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In my experience, child support was not able to be waived. My ex and I had a very good relationship with each other and our ds and custody was as close to 50/50 as you could get. Technically, he had residential custody (they required one person to have that), but we lived close enough together for a long time that ds was able to choose where he spent time each day. I was ordered to pay cs, but ex never requested it. Throughout the years, he and I would contribute to the other as appropriate, but never a specific amount. When I came into a significant bit of money, though, the entire amount of cs due was awarded to ex, even though he never requested it. Having said that, it was required by my state (Oregon) that all cs was funneled through the state, for recordkeeping purposes, so the state of oregon did not have any record of support ever having been paid. It turns out that eventually, the state would have gone after my tax refund. HTH!
 

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Quote:

Originally Posted by homewithtwinsmama View Post
If you can't waive it due to the law, but never go after him for it if he doesn't pay?...just thinking out loud.
Technically, the kids could go after it later on since its their money. So even if mom doesn't go after the money and the issue is reserved for a later time, the kids could and it has happened before. I really don't think he can escape the responsibility indefinitely. Even dads that give up their rights can't escape paying child support unless there is another man willing to adopt the kids. Hey - there's an idea!
 

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Quote:

Originally Posted by AlwaysByMySide View Post
Out of curiosity, will you be paying any spousal support?
If you're asking me, then the answer is no. STBX is perfectly capable of supporting himself. He's in a pinch now because of student loan debts (kept going back to school every time he quit/got fired/laid off) and a military debt because of switching branches. He averages a new job every three months. I'm working to get him into the military full time. It's the only thing he's done since high school that he succeeded at. I don't believe he'd be eligible fo spousal support anyway. His situation is NOT what it was created for. I can make ends meet for just DS and myself, but not much more.
 

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Discussion Starter · #14 ·
Quote:

Originally Posted by AlwaysByMySide View Post
Out of curiosity, will you be paying any spousal support?
No, he wants more of the 401K and he wants to keep all his trading profits. I agreed to that if he agreed not to take spousal support. This is way better for him financially than if I were to pay him spousal support for 2 years.
 

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Discussion Starter · #15 ·
Quote:

Originally Posted by NolaRiordan View Post
you could do is give him spousal support in the amount that he is paying in child support. That way he doesn't end up paying anything.
I like this option!
 

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I know that around here you can't waive child support. The money is to support the child, and in fact if the custodial parent doesn't go after support, there is an argument to be made that that parent is failing to act in th best interest of the child. I think I'd let it go before a judge, then follow what they suggest.

It's one thing to decline spousal support, but to waive child support is a whole different ballgame.
 

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Quote:

Originally Posted by MtBikeLover View Post
I like this option!
The problem then becomes the tax issues. Alimony is tax deductible for the payer; taxable for the receiver. Child support has no tax relevance. So whether or not any money exchanges hands, the taxes DO make it unequal.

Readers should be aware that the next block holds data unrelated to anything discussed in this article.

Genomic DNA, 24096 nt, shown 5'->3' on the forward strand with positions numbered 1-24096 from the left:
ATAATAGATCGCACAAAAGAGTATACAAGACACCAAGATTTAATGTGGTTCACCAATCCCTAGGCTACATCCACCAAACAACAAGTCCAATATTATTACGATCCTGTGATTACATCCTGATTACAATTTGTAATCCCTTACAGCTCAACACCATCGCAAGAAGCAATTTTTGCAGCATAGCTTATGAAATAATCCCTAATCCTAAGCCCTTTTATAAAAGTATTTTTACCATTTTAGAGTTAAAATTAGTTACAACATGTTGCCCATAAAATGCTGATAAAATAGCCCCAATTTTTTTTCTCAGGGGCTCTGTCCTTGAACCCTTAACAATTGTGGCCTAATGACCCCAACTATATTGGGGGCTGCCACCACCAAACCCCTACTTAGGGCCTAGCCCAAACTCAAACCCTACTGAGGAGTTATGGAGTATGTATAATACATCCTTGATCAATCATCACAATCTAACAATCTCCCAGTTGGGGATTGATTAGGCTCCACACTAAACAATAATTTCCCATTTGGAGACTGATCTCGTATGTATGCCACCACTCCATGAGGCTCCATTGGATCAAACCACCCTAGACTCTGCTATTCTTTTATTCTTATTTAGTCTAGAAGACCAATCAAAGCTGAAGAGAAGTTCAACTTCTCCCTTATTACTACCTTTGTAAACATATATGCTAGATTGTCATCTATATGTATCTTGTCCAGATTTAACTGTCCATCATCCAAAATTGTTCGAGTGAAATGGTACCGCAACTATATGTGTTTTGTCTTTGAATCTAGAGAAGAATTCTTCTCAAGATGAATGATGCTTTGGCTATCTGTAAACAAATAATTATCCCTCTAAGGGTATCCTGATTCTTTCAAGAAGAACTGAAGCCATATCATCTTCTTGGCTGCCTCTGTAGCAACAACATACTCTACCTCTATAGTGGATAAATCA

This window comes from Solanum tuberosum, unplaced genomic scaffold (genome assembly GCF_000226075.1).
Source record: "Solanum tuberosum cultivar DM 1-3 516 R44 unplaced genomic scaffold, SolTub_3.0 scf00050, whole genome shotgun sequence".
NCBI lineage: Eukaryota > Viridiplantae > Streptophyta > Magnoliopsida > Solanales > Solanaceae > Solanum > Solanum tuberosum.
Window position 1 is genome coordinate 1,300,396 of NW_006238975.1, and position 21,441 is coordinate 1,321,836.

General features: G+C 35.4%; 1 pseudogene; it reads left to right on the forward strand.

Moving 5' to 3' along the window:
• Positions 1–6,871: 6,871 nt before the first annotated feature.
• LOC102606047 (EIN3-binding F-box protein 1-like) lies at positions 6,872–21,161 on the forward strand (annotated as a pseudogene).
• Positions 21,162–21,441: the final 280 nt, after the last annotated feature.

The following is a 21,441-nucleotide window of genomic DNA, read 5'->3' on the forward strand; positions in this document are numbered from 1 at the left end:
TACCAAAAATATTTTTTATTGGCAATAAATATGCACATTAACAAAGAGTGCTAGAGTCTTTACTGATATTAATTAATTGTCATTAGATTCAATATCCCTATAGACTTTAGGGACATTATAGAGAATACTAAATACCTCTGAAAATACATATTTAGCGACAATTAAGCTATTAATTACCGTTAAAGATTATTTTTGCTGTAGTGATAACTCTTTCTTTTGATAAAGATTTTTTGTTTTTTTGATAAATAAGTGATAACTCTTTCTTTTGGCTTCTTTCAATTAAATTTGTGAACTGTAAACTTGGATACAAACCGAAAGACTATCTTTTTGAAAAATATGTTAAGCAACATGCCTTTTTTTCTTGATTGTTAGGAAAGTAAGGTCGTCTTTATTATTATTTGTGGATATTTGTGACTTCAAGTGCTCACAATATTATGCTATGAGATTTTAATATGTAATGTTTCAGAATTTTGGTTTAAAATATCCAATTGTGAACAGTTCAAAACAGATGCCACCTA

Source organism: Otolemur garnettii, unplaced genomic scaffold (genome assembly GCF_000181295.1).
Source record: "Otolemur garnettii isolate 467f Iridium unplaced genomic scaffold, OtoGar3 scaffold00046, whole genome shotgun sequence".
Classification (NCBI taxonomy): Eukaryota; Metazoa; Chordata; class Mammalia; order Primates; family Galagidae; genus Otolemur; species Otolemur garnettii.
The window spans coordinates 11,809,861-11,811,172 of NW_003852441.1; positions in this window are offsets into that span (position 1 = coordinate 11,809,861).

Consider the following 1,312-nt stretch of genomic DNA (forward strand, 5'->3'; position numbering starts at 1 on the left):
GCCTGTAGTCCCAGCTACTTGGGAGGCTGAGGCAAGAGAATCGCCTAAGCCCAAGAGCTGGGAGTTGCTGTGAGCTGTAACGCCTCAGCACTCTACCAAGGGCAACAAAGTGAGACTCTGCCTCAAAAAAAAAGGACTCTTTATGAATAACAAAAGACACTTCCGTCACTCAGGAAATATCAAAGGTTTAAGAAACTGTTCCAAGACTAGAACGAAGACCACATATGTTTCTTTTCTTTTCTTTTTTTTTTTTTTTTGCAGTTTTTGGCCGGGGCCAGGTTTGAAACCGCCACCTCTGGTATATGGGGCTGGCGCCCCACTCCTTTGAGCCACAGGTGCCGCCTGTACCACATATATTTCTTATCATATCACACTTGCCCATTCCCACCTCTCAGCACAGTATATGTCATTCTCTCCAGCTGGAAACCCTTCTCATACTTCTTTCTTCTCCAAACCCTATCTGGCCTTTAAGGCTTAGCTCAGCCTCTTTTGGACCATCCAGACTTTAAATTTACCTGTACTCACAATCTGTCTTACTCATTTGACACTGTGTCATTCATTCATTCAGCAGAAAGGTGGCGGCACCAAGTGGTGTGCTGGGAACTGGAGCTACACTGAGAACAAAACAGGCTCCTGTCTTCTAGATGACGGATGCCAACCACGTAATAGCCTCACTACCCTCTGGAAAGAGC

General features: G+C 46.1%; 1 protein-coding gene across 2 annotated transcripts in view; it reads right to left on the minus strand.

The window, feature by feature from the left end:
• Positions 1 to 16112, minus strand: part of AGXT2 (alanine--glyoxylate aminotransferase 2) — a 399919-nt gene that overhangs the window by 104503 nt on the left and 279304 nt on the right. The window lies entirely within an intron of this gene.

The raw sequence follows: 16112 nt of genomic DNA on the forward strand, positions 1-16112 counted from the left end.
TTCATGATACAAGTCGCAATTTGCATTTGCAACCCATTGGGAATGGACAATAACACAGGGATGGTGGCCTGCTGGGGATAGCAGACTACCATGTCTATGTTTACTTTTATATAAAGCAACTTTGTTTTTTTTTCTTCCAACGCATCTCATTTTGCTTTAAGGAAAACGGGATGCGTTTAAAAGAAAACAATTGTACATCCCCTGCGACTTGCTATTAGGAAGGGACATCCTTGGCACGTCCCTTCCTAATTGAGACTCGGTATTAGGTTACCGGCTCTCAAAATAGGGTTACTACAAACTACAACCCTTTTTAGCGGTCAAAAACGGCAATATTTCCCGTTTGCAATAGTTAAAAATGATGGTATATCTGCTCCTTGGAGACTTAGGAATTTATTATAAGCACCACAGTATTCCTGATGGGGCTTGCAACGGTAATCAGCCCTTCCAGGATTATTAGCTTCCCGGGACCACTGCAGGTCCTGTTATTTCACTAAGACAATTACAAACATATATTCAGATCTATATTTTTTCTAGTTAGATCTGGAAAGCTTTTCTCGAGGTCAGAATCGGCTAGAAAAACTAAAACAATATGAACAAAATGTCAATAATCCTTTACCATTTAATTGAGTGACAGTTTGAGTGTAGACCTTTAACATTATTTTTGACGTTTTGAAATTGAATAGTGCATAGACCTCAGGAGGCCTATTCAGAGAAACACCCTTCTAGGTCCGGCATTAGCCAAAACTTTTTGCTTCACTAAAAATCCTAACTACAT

I'm guessing that you will be claiming the kids on your taxes, which also adds to the difference? If he doesn't care about any of this, that's one thing. If he doesn't understand the tax issues or isn't aware of them, he may change his tune if/when he becomes aware of them. (I wouldn't volunteer the information, but just making sure you know that the issue may come up.)

The other issue is, if something happens down the road a few years, what if you need the child support?
 

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I am not familiar with your situation and I say this with no judgement but have two thoughts:

1) If he does not have a job and will still have some share of parenting time with the children isn't in possible he will need child support from you to give them care in the standard in which they are familiar?

2) In my state child support is based on a "state caculator" and it is not out of the norm for the primary residental parent to still pay the non-residental parent child support if they make a higher salary. Also in my state the non-residential parent is also responsible for 50% of the childcare which is in addition to child support.... My advice is to see what the caculated formula would be with you and your ex so that you have a clear picture of what your "children" would be giving up... and check your state laws to see about your ex's responsibility toward childcare as well.

Just know what you are doing with all the fact before making decisions.
 

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I"m sure it depends on your state law. My impression was that it was going to be nearly impossible for my X to pay less than the state-mandated minimum even if I'd been ready to agree to it.

If he doesn't have a job, he may not owe anything. Have you spoken to a lawyer about the situation?
 

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Discussion Starter · #20 ·
The state is Illinois. I have talked to many lawyers and they all have said the same thing - I can't waive it. But I talked to my lawyer again tonight and he said we could work out something creative or set it ridiculously low.

In Illinois, it is pretty cut and dried - the NCP pays the CP, regardless of who makes what.
ETA: And both parents are supposed to share in all extra costs (activities, medical, nanny, daycare, school, etc). I am not askign for STBX to share in any of this.